Medical & Genetic Family History: The Role of the Jewish Genealogist

U.S. Surgeon General Richard H. Carmona comments that “Knowing your family history can save your life. Millions of dollars in medical research, equipment, and knowledge can’t give us the information provided by this simple tool. When a health care professional is equipped with a patient’s family health history, he or she can easily assess the inherent risk factors and begin tests or treatment even before any disease is evident.”

Genealogists have not only been documenting their family history but have become the repository of vital medical and genetic history for their families.  With the advent of low-cost genetic testing, the giant leaps in disease identification, the dramatic growth of DNA databanks, and the new science of gene replacement therapy, genealogists have been given an increased opportunity – and responsibility – to contribute to both their own family’s personal health and that of future generations.  

The growing mass of genealogical-related data available online has magnified the ability to find and connect with previously unknown family.  With family history research easier than ever, we genealogists now have previously unimagined opportunities to grab our medical and genetic data and, in tandem with our family trees, use this information to enhance the health of the people in our families.  We can now use our genealogy and genetics to make a difference in the world.  

Stanley Diamond’s quest to document the incidence of the Beta-Thalassemia trait in his extended family was not only the inspiration for the birth of JRI-Poland but became a model for genealogists and family historians dedicated to recording their own families’ genetic and medical history.  Diamond’s research started with an exhaustive study of vital records of Ostrów Mazowiecka, Poland, and neighboring towns, as he sought to identify the earliest carriers and find and warn their descendants who are unsuspecting carriers of the trait.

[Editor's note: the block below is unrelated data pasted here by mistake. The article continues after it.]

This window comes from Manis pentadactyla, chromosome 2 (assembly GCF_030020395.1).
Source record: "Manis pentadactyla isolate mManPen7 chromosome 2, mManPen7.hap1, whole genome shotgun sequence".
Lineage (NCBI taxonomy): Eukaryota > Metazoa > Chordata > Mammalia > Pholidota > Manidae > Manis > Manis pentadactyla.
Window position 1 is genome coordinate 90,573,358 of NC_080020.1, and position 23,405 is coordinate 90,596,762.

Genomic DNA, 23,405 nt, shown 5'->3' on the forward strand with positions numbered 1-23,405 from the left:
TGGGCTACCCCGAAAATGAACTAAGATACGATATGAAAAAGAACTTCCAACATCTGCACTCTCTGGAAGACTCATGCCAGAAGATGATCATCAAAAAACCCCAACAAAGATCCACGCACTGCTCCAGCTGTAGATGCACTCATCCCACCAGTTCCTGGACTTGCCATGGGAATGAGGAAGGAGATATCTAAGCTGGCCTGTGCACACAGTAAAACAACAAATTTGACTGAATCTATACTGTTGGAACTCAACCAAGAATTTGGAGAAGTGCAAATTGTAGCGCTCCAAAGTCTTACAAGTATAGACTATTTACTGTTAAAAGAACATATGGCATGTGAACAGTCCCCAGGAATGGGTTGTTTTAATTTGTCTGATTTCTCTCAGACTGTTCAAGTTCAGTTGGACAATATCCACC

Persuading previously unknown family to be documented, and to get close family to cooperate with research is a challenge.  We must combat resistance for whatever reason – embarrassment, indifference or ignorance. Combining genetic, medical and genealogical research involves different methods and special responsibilities. Defining this philosophy, formulating the message, and honing sensitivities are unusual challenges for casual genealogists.  All will be addressed in Diamond’s lecture.

Stanley Diamond was born in 1933 in Montreal, Canada. He studied for his B. Commerce at McGill University, Montreal and his MBA at Harvard. He was the founder and chairman of the Intalite International Group of Companies from 1960-1986.

He has been an active family historian for over 30 years.and genealogist member of the genetic research project team with McGill University  Montreal Children’s Hospital and Hebrew UniversityHadassah Hospital, Jerusalem; His research related to BetaThalassemia genetic trait in Ashkenazi Jewish families (1994-2006)  

Stanley Diamond is the Executive Director of Jewish Records Indexing – Poland (JRI-Poland), a board member of the International Institute for Jewish Genealogy, Secretary of the L’Dor V’Dor Foundation and Executive Committee member of the Documentation of Jewish Records Worldwide (DoJR) Project, and founder and president emeritus of the Jewish Genealogical Society of Montreal. Stanley was awarded the Meritorious Service Medal of Canada (Civil Division) for his work in establishing and directing the JRI – Poland project. Diamond received the Lifetime Achievement Award of the International Association of Jewish Genealogical Societies (IAJGS). His journey was the subject of a documentary by Global TV Canada. He has been a frequent consultant to producers of genealogical television series and has published numerous articles on genealogy.

This lecture was part of the Heshvan Event, November 2022

Leave a Reply

This site uses Akismet to reduce spam. Learn how your comment data is processed.